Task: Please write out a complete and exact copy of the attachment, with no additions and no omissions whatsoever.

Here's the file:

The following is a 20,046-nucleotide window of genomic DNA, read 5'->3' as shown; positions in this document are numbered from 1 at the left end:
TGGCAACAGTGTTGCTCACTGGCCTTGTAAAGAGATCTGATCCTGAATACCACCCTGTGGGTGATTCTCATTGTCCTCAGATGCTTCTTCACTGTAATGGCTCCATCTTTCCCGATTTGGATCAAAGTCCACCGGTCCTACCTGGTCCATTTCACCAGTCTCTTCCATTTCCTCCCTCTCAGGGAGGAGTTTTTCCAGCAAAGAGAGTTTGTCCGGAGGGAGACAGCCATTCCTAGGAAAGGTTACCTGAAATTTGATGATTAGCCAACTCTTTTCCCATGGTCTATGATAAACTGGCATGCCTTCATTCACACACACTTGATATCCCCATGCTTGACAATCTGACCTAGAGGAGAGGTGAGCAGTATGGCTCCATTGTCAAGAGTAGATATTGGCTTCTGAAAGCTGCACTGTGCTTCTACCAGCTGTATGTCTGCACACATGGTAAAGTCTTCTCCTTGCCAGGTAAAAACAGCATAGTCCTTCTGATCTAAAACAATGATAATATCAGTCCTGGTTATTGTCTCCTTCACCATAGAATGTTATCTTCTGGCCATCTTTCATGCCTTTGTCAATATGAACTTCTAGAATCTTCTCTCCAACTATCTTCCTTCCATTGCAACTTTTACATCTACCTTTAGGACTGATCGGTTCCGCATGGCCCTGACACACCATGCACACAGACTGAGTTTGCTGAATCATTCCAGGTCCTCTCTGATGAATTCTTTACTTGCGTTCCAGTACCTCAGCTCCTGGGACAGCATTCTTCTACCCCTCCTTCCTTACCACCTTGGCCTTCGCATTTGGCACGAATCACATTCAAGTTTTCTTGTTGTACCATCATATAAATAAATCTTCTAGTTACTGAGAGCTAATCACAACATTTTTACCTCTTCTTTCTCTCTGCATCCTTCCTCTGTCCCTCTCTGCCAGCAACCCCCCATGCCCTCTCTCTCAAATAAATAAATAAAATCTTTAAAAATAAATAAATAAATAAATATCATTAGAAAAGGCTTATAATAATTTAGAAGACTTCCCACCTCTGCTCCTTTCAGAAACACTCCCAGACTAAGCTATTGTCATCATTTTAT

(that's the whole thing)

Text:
The following is a 20,046-nucleotide window of genomic DNA, read 5'->3' as shown; positions in this document are numbered from 1 at the left end:
TGGCAACAGTGTTGCTCACTGGCCTTGTAAAGAGATCTGATCCTGAATACCACCCTGTGGGTGATTCTCATTGTCCTCAGATGCTTCTTCACTGTAATGGCTCCATCTTTCCCGATTTGGATCAAAGTCCACCGGTCCTACCTGGTCCATTTCACCAGTCTCTTCCATTTCCTCCCTCTCAGGGAGGAGTTTTTCCAGCAAAGAGAGTTTGTCCGGAGGGAGACAGCCATTCCTAGGAAAGGTTACCTGAAATTTGATGATTAGCCAACTCTTTTCCCATGGTCTATGATAAACTGGCATGCCTTCATTCACACACACTTGATATCCCCATGCTTGACAATCTGACCTAGAGGAGAGGTGAGCAGTATGGCTCCATTGTCAAGAGTAGATATTGGCTTCTGAAAGCTGCACTGTGCTTCTACCAGCTGTATGTCTGCACACATGGTAAAGTCTTCTCCTTGCCAGGTAAAAACAGCATAGTCCTTCTGATCTAAAACAATGATAATATCAGTCCTGGTTATTGTCTCCTTCACCATAGAATGTTATCTTCTGGCCATCTTTCATGCCTTTGTCAATATGAACTTCTAGAATCTTCTCTCCAACTATCTTCCTTCCATTGCAACTTTTACATCTACCTTTAGGACTGATCGGTTCCGCATGGCCCTGACACACCATGCACACAGACTGAGTTTGCTGAATCATTCCAGGTCCTCTCTGATGAATTCTTTACTTGCGTTCCAGTACCTCAGCTCCTGGGACAGCATTCTTCTACCCCTCCTTCCTTACCACCTTGGCCTTCGCATTTGGCACGAATCACATTCAAGTTTTCTTGTTGTACCATCATATAAATAAATCTTCTAGTTACTGAGAGCTAATCACAACATTTTTACCTCTTCTTTCTCTCTGCATCCTTCCTCTGTCCCTCTCTGCCAGCAACCCCCCATGCCCTCTCTCTCAAATAAATAAATAAAATCTTTAAAAATAAATAAATAAATAAATATCATTAGAAAAGGCTTATAATAATTTAGAAGACTTCCCACCTCTGCTCCTTTCAGAAACACTCCCAGACTAAGCTATTGTCATCATTTTAT